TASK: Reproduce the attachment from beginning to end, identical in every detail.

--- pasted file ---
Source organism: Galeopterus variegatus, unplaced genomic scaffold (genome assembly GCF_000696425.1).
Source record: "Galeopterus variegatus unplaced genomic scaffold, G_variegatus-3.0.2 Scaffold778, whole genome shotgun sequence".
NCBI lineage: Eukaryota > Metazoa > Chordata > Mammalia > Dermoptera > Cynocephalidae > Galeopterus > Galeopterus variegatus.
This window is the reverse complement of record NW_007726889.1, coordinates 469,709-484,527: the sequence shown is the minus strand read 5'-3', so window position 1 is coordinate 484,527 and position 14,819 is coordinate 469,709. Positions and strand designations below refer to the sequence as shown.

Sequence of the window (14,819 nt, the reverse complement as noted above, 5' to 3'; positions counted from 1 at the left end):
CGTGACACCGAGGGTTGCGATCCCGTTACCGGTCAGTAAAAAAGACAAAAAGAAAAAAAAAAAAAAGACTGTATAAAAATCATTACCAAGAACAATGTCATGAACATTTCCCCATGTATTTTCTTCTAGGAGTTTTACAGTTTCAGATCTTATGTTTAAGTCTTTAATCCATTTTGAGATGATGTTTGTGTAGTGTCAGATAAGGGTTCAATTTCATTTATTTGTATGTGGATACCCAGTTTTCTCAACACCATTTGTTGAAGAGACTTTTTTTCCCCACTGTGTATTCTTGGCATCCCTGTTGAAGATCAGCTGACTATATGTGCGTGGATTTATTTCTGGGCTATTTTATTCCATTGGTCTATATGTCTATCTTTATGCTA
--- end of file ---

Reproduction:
Source organism: Galeopterus variegatus, unplaced genomic scaffold (genome assembly GCF_000696425.1).
Source record: "Galeopterus variegatus unplaced genomic scaffold, G_variegatus-3.0.2 Scaffold778, whole genome shotgun sequence".
NCBI lineage: Eukaryota > Metazoa > Chordata > Mammalia > Dermoptera > Cynocephalidae > Galeopterus > Galeopterus variegatus.
This window is the reverse complement of record NW_007726889.1, coordinates 469,709-484,527: the sequence shown is the minus strand read 5'-3', so window position 1 is coordinate 484,527 and position 14,819 is coordinate 469,709. Positions and strand designations below refer to the sequence as shown.

Sequence of the window (14,819 nt, the reverse complement as noted above, 5' to 3'; positions counted from 1 at the left end):
CGTGACACCGAGGGTTGCGATCCCGTTACCGGTCAGTAAAAAAGACAAAAAGAAAAAAAAAAAAAAGACTGTATAAAAATCATTACCAAGAACAATGTCATGAACATTTCCCCATGTATTTTCTTCTAGGAGTTTTACAGTTTCAGATCTTATGTTTAAGTCTTTAATCCATTTTGAGATGATGTTTGTGTAGTGTCAGATAAGGGTTCAATTTCATTTATTTGTATGTGGATACCCAGTTTTCTCAACACCATTTGTTGAAGAGACTTTTTTTCCCCACTGTGTATTCTTGGCATCCCTGTTGAAGATCAGCTGACTATATGTGCGTGGATTTATTTCTGGGCTATTTTATTCCATTGGTCTATATGTCTATCTTTATGCTA